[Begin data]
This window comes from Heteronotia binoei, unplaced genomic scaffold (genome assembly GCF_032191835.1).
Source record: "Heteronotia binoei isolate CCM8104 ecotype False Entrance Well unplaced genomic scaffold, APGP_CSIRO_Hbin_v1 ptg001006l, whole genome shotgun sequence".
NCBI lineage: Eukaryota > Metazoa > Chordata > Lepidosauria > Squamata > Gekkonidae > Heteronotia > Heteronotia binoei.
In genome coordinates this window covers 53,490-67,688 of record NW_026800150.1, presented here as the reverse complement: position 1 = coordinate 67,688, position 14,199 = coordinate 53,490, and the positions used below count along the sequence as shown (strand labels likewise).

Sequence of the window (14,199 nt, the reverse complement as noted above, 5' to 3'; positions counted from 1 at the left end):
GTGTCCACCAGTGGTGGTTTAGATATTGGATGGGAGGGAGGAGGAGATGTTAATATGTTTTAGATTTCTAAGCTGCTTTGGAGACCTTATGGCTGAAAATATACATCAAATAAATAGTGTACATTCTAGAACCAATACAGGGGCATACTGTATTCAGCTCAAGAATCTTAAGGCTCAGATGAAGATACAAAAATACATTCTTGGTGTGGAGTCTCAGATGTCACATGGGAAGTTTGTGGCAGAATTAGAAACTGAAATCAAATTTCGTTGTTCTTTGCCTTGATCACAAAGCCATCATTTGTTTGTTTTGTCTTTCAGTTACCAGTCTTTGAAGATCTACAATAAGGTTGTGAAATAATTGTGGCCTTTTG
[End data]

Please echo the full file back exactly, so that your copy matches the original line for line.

This window comes from Heteronotia binoei, unplaced genomic scaffold (genome assembly GCF_032191835.1).
Source record: "Heteronotia binoei isolate CCM8104 ecotype False Entrance Well unplaced genomic scaffold, APGP_CSIRO_Hbin_v1 ptg001006l, whole genome shotgun sequence".
NCBI lineage: Eukaryota > Metazoa > Chordata > Lepidosauria > Squamata > Gekkonidae > Heteronotia > Heteronotia binoei.
In genome coordinates this window covers 53,490-67,688 of record NW_026800150.1, presented here as the reverse complement: position 1 = coordinate 67,688, position 14,199 = coordinate 53,490, and the positions used below count along the sequence as shown (strand labels likewise).

Sequence of the window (14,199 nt, the reverse complement as noted above, 5' to 3'; positions counted from 1 at the left end):
GTGTCCACCAGTGGTGGTTTAGATATTGGATGGGAGGGAGGAGGAGATGTTAATATGTTTTAGATTTCTAAGCTGCTTTGGAGACCTTATGGCTGAAAATATACATCAAATAAATAGTGTACATTCTAGAACCAATACAGGGGCATACTGTATTCAGCTCAAGAATCTTAAGGCTCAGATGAAGATACAAAAATACATTCTTGGTGTGGAGTCTCAGATGTCACATGGGAAGTTTGTGGCAGAATTAGAAACTGAAATCAAATTTCGTTGTTCTTTGCCTTGATCACAAAGCCATCATTTGTTTGTTTTGTCTTTCAGTTACCAGTCTTTGAAGATCTACAATAAGGTTGTGAAATAATTGTGGCCTTTTG